NO DON'T BUY IT, ITS JUST WORTHLESS PAPER, THIS IS A COMPANY WITH NO PHYSICIAL ASSETS, SO BASICLLY YOU WOULD JUST BE PURCHASING PAPER, GO THE OFFICE STORE , BUY SOME PAPER AAND SAVE YOUR MONEY!!!

January 11 2012 at 9:47 AM Report abuse rate up rate down Reply
1 reply to chaspharrington's comment
bggdg

Here's an idea.

How about you buy 1000 shares of Facebook on the IPO. Simultaneously, I'll go to Office Depot and buy some copier paper. Since they are worth the same, I'll trade your papoer for mine.

We'll be "even"!

LOL!

January 11 2012 at 11:11 AM Report abuse rate up rate down Reply
RJBach

There were some recent hyped up tech IPOs like Zynga's that fizzled out but I think Facebook has a chance to blow this out of the water. Facebook has the traffic numbers and is starting to get the revenue numbers to justify their valuation. Mainstream brands are promoting their Facebook URLs in national TV ads. There are more and more companies listed at http://www.buyfacebookfansreviews.com that do nothing other than promote Facebook pages to people. The final piece of the puzzle is that Facebook is going to announce some new market they're entering (SEARCH, IMO) right before the IPO. Social networking is starting to get saturated with Facebook nearing a billion active users...but there's still ecommerce, search, web-services, and other new markets they can expand to. This potential for diversifying the markets they compete in and creating major new revenue and traffic streams is why Facebook has a chance to really exceed already lofty expectations.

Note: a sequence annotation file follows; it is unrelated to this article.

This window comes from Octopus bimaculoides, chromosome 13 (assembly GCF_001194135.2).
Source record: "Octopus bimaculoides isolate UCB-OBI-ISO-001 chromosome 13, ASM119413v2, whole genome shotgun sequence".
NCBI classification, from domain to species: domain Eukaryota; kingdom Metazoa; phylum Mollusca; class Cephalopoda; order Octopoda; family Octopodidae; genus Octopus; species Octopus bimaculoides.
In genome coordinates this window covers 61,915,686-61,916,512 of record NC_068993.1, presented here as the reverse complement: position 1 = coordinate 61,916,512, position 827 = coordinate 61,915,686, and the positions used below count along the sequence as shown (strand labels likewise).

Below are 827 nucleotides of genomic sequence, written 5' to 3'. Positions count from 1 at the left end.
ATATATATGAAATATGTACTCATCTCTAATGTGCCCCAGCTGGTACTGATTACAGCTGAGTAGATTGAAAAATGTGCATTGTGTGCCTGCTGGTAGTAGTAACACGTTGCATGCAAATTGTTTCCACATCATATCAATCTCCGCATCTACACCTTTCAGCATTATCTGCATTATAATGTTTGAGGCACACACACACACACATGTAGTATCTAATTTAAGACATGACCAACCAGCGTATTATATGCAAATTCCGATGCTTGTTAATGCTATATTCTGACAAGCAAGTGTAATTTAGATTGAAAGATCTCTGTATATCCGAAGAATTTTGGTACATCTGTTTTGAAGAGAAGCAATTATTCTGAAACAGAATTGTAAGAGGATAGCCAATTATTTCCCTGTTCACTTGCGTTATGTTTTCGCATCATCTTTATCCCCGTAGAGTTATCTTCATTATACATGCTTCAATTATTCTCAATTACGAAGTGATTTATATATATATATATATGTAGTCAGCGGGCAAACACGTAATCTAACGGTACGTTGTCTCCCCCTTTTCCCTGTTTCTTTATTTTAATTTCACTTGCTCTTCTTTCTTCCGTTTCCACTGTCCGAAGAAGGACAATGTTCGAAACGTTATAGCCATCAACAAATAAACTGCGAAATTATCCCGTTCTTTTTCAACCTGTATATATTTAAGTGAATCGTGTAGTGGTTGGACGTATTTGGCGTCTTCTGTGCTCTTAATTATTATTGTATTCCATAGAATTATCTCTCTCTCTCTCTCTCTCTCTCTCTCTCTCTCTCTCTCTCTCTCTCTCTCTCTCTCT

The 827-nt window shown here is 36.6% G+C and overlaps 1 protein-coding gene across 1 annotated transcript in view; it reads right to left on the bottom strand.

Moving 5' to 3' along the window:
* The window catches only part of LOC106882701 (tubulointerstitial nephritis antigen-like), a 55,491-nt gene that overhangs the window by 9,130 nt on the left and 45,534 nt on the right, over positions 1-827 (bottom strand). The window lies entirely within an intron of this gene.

January 10 2012 at 3:34 PM Report abuse rate up rate down Reply
1 reply to RJBach's comment
bggdg

Certain of Facebook's markets are certainly becoming saturated (the US, for example). But in places like China, which has far more people, Facebook's penetration is still below 1%. Local laws are largely responsible for this, but it's going to be increasingly difficult to continue to politically suppress Facebook.

January 11 2012 at 8:35 AM Report abuse rate up rate down Reply
SPQR

Facebook is the Pet Rock of the 2000s

January 10 2012 at 3:06 PM Report abuse +1 rate up rate down Reply
1 reply to SPQR's comment
bggdg

You tell 'em, Jethro

LOL!

January 11 2012 at 10:26 AM Report abuse +1 rate up rate down Reply
Sean

So, if one decided to jump in and participate in the IPO, how would one go about it? Since this is an IPO, the stock would not be available through the normal methods (like your regular brokerage account) until after the IPO. The company running the IPO will generally sell shares only to their biggest customers, corporations, big funds, high-value individuals, etc. Is it even possible for a "normal" person willing to invest, say, $10,000, to participate in a big IPO like this?

January 10 2012 at 1:06 PM Report abuse +1 rate up rate down Reply
1 reply to Sean's comment
bggdg

Generally, IPO's that are oversubscribed are doled out on a pro rate basis, meaning if you have an account at a brokerage firm who is part of the underwriting group for a deal, and you indicate an interest in 1000 shares, and the entire deal is oversubscribed by 2:1, you'll likely end up with 500 shares.

January 10 2012 at 2:56 PM Report abuse rate up rate down Reply